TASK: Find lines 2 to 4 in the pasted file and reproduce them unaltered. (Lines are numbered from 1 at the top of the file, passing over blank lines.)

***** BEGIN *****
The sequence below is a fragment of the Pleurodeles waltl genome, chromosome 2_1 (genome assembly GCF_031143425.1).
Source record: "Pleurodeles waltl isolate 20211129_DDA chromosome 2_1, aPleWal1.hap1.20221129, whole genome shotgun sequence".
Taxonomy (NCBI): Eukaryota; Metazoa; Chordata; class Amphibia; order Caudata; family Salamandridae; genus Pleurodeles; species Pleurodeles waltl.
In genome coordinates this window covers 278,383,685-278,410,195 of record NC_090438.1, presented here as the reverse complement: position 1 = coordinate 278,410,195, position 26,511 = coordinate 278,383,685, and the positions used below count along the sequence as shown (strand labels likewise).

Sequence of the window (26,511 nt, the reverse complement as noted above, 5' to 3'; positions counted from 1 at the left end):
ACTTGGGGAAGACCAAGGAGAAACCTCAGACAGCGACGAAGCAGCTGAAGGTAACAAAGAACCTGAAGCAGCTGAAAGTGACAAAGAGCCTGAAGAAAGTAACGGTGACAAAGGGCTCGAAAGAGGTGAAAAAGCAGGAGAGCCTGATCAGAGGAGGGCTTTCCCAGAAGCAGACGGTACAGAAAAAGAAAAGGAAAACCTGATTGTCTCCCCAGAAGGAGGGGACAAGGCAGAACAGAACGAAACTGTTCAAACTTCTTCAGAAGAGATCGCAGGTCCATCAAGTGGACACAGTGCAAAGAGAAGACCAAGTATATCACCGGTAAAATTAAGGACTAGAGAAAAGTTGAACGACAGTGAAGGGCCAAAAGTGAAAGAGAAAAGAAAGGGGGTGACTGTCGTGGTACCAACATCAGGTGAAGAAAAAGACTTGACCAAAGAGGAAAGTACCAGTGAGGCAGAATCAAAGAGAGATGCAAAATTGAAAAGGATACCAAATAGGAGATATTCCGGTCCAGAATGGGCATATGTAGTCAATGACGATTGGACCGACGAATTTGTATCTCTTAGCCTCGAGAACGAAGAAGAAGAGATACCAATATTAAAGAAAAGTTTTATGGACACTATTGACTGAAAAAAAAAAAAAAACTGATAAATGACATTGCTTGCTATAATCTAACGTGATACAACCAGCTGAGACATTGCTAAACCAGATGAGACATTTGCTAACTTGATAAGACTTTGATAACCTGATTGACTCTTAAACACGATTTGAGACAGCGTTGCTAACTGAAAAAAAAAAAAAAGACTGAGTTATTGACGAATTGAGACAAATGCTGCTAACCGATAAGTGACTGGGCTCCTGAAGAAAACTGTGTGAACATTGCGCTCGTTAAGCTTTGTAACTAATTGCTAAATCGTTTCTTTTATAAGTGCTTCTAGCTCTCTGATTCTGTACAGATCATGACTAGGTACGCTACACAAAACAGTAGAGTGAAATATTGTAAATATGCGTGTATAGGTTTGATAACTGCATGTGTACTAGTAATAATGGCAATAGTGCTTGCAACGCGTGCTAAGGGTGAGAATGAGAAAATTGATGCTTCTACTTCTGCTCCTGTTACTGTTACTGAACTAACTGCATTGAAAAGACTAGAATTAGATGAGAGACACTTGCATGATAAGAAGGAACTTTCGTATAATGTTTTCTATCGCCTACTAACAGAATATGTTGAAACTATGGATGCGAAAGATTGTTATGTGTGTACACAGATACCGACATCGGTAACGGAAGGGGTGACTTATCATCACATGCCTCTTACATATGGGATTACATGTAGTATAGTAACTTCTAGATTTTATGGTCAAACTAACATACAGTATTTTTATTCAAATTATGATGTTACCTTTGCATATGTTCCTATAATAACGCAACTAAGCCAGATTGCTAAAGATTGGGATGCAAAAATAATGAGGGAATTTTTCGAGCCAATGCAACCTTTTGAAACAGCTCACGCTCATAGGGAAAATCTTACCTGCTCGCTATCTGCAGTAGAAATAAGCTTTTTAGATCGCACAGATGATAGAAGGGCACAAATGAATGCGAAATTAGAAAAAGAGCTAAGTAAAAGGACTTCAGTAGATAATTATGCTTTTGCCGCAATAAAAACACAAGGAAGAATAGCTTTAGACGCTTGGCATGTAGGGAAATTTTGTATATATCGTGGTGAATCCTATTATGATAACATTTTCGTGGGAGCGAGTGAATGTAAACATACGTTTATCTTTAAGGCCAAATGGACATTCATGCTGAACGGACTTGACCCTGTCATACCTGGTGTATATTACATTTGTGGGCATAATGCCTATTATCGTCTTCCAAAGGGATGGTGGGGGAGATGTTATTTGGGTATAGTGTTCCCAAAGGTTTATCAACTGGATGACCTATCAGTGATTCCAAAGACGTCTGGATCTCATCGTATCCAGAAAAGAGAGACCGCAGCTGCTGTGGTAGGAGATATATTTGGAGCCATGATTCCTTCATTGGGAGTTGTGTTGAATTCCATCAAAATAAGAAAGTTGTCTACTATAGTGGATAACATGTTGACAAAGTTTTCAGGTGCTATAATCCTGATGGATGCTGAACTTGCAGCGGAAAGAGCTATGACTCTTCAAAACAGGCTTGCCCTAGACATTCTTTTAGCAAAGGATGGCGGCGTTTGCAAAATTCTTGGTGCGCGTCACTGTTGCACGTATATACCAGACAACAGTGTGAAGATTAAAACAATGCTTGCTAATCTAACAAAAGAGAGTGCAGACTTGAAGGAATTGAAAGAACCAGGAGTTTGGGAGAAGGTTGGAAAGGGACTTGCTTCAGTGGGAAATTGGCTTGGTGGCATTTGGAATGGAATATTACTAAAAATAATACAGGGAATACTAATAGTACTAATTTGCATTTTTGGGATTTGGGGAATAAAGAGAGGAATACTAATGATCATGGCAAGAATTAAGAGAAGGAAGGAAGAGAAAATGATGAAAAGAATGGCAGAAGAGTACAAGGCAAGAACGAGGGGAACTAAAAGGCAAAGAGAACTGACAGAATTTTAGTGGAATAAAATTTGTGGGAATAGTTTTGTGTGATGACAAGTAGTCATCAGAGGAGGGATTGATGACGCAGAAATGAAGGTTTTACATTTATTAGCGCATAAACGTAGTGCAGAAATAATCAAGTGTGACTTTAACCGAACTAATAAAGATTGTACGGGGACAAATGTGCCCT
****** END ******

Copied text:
Source record: "Pleurodeles waltl isolate 20211129_DDA chromosome 2_1, aPleWal1.hap1.20221129, whole genome shotgun sequence".
Taxonomy (NCBI): Eukaryota; Metazoa; Chordata; class Amphibia; order Caudata; family Salamandridae; genus Pleurodeles; species Pleurodeles waltl.
In genome coordinates this window covers 278,383,685-278,410,195 of record NC_090438.1, presented here as the reverse complement: position 1 = coordinate 278,410,195, position 26,511 = coordinate 278,383,685, and the positions used below count along the sequence as shown (strand labels likewise).